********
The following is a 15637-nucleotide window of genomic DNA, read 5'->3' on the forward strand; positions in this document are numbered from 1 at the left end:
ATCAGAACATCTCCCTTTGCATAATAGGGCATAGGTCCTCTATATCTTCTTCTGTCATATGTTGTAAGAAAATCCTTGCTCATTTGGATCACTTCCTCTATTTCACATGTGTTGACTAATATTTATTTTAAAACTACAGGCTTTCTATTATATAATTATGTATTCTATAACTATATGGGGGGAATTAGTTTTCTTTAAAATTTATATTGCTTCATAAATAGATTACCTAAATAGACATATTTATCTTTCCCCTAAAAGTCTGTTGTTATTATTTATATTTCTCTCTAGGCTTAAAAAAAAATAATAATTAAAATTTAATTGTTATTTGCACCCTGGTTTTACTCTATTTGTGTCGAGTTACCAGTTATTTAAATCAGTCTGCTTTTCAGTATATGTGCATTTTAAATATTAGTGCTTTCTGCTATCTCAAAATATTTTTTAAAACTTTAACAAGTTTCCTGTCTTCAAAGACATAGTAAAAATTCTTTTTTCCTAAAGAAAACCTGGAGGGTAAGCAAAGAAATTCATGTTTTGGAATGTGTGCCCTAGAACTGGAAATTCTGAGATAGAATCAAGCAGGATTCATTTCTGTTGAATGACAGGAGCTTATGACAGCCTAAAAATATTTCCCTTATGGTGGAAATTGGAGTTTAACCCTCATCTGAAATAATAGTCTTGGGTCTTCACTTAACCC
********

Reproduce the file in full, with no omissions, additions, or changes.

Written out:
The following is a 15637-nucleotide window of genomic DNA, read 5'->3' on the forward strand; positions in this document are numbered from 1 at the left end:
ATCAGAACATCTCCCTTTGCATAATAGGGCATAGGTCCTCTATATCTTCTTCTGTCATATGTTGTAAGAAAATCCTTGCTCATTTGGATCACTTCCTCTATTTCACATGTGTTGACTAATATTTATTTTAAAACTACAGGCTTTCTATTATATAATTATGTATTCTATAACTATATGGGGGGAATTAGTTTTCTTTAAAATTTATATTGCTTCATAAATAGATTACCTAAATAGACATATTTATCTTTCCCCTAAAAGTCTGTTGTTATTATTTATATTTCTCTCTAGGCTTAAAAAAAAATAATAATTAAAATTTAATTGTTATTTGCACCCTGGTTTTACTCTATTTGTGTCGAGTTACCAGTTATTTAAATCAGTCTGCTTTTCAGTATATGTGCATTTTAAATATTAGTGCTTTCTGCTATCTCAAAATATTTTTTAAAACTTTAACAAGTTTCCTGTCTTCAAAGACATAGTAAAAATTCTTTTTTCCTAAAGAAAACCTGGAGGGTAAGCAAAGAAATTCATGTTTTGGAATGTGTGCCCTAGAACTGGAAATTCTGAGATAGAATCAAGCAGGATTCATTTCTGTTGAATGACAGGAGCTTATGACAGCCTAAAAATATTTCCCTTATGGTGGAAATTGGAGTTTAACCCTCATCTGAAATAATAGTCTTGGGTCTTCACTTAACCC